On our trans-pacific flight there, we flew into the jet stream. I like reading the flight data that is provided for each passenger. On this flight, the head wind in mph was given, along with the ground speed and air speed. This reminded me of my high school teaching days. Many of you know that I use to be a high school mathematics teacher. When I taught algebra, I used to develop algebra problems like: “You are traveling in an airplane at X mph and facing a head wind of Y mph. You need to travel Z miles. How long will it take you to get there?” I suspect many of you might remember knocking your brains out trying to solve these problems! J Anyway, on the way back, we traveled with the jet stream at about 800 mph and at about 40,000 feet. Incredible.

KKU faculty and students will be in Pullman in April. I hope each one of you takes the opportunity to introduce yourself and visit with them. Please help make them feel welcome. Paula has a variety of activities planned so there are times to jump in and meet people. As this partnership continues to expand, Paula will be reaching out to faculty to work with KKU. Perhaps a trip to Khon Kaen will be required. Strongly consider this opportunity. While the work can be challenging and the hours long, you will not regret your involvement. I predict you will be changed by the experience.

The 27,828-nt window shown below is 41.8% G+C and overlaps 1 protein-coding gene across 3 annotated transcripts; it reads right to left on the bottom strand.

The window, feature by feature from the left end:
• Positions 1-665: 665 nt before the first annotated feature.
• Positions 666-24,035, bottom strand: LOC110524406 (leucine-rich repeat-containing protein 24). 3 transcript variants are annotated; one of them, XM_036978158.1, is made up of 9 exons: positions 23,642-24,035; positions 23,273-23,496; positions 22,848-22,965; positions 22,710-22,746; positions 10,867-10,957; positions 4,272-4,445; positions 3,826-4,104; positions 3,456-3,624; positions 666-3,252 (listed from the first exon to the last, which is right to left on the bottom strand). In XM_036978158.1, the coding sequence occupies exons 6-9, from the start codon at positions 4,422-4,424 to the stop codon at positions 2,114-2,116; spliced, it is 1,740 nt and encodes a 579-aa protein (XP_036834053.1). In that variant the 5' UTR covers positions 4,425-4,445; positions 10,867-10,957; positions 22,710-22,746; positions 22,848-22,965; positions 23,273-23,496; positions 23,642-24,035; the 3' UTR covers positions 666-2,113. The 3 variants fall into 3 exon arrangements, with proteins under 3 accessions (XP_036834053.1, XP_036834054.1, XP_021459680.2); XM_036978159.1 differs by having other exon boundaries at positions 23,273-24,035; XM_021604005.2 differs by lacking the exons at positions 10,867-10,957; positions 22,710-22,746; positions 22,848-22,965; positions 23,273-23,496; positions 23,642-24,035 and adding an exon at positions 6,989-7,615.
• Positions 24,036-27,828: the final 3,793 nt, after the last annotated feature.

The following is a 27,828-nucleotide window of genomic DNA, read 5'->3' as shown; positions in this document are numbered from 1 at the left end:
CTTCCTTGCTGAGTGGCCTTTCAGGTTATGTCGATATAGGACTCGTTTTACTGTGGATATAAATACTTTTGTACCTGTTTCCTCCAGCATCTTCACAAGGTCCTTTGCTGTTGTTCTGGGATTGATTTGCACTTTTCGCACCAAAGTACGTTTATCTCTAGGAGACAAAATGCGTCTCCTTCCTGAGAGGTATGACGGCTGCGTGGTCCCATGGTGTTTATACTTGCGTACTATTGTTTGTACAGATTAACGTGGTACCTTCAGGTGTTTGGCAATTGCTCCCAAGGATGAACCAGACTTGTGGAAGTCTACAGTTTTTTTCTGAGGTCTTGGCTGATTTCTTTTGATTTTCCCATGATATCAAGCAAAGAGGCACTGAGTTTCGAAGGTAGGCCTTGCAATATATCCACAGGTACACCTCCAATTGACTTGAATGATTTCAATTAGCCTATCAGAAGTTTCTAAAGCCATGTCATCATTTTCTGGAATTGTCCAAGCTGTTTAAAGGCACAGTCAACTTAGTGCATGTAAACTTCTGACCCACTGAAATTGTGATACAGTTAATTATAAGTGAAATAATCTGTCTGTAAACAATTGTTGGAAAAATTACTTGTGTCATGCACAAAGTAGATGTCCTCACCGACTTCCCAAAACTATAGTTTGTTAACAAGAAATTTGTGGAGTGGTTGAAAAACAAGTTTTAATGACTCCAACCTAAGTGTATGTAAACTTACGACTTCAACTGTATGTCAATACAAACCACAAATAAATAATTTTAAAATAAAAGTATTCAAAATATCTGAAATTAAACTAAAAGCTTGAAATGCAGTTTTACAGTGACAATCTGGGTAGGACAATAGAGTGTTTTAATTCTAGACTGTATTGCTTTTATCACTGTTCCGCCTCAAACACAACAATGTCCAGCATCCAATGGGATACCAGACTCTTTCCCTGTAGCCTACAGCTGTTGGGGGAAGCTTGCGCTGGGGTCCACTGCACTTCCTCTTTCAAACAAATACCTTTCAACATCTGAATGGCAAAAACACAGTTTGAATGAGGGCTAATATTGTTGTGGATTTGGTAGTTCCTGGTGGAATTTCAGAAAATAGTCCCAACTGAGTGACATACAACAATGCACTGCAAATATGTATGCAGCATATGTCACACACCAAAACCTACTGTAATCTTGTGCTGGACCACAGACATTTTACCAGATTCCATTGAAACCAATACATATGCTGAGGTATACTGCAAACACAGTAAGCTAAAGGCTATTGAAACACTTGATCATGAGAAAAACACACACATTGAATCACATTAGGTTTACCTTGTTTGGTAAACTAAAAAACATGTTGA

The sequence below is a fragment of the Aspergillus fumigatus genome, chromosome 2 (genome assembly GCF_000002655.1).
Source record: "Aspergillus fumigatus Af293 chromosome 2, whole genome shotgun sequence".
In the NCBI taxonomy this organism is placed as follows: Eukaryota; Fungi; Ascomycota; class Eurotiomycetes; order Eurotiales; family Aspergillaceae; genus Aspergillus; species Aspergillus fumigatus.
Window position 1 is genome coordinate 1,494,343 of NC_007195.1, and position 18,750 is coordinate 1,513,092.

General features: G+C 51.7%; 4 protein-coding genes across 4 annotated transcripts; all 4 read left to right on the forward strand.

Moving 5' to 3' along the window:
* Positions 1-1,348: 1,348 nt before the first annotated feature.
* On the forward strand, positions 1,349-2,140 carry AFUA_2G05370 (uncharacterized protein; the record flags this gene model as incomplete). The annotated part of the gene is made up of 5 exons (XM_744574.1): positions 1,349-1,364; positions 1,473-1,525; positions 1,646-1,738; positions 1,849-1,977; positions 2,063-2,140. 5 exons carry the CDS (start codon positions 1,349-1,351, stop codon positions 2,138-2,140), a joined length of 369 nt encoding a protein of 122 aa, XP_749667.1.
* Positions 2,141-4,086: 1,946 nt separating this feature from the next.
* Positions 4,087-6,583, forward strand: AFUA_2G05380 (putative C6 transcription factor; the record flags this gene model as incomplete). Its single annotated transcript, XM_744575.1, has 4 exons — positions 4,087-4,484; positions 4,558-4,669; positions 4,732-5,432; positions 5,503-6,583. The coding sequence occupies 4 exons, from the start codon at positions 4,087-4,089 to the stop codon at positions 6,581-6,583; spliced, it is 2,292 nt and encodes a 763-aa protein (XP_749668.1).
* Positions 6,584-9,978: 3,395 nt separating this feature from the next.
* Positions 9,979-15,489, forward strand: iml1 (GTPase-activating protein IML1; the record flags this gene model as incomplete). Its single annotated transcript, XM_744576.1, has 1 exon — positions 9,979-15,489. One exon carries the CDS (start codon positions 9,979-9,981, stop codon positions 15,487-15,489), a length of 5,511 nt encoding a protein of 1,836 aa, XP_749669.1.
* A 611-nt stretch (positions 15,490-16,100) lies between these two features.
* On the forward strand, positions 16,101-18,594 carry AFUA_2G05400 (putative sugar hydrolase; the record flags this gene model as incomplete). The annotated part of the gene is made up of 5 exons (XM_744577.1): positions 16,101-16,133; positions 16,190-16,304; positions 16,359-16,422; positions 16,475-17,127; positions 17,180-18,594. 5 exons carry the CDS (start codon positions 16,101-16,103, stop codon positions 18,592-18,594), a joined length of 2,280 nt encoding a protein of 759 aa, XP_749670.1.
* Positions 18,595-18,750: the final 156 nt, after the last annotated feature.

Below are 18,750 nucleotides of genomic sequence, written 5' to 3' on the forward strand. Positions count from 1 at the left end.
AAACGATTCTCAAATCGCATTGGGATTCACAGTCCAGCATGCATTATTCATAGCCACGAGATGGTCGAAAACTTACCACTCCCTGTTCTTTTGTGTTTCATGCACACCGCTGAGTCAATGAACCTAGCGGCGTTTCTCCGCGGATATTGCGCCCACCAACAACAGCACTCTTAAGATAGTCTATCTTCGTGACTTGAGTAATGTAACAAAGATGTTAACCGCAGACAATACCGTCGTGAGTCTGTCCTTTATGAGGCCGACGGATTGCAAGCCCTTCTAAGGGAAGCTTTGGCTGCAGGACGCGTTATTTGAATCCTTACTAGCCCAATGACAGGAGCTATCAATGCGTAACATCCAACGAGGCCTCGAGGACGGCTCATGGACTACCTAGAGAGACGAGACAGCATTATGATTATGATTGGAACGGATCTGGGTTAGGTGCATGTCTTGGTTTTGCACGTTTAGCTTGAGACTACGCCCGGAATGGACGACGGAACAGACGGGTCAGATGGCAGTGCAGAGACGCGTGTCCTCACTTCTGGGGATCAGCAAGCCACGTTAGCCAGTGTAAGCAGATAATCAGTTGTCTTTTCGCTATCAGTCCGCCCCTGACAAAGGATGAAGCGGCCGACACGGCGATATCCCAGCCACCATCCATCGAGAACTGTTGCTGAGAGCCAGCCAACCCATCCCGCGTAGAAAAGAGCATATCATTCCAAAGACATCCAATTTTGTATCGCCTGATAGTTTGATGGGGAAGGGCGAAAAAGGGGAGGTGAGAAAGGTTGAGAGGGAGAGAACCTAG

Greetings from Khon Kaen, Thailand!

OK, so I travel just a tad. And while I usually try to blog on many of these trips, I was so busy this time around that I wasn’t able to do it until heading back to Pullman.

The College of Education has had a partnership with the Faculty of Education at Khon Kaen University (KKU), which is in Khon Kaen, Thailand. This partnership is bound by a Memorandum of Agreement (MOA) between the two universities, signed by President Floyd in 2012.

The now-retired Dr. Forrest Parkay was the faculty member – and main driver – responsible for the partnership. Forrest started this work as a Fulbright Scholar in Khon Kaen several years ago and the partnership has existed to this day. Most of the work involves providing pedagogical support to KKU’s Ph.D. program in Educational Administration. We’re in the latter half of the current five-year agreement, and now that Forrest has retired and key administrators at KKU are soon to retire, they’re interested in firming up the next arrangement.

This trip was to discuss the MOA renewal.

When KKU requested renewal, I met with Dr. Paula Groves-Price, Associate Dean for Diversity and International Programs, to discuss whether the college should continue the partnership. She and I quickly agreed that continuing this would be in the best interest of the college.

Thailand is a developing country. Khon Kaen, as the seat of commerce and government in the northeast part of the country, is a city on the move. While we have much to offer KKU, they have much to offer in return. Any faculty member who travels to KKU for work will not return quite the same. The experience will generate new possibilities. I find that some of the most rewarding and fulfilling aspects of international work include a new perspective and fresh set of ideas.

A schedule chock full of scholarship – and fun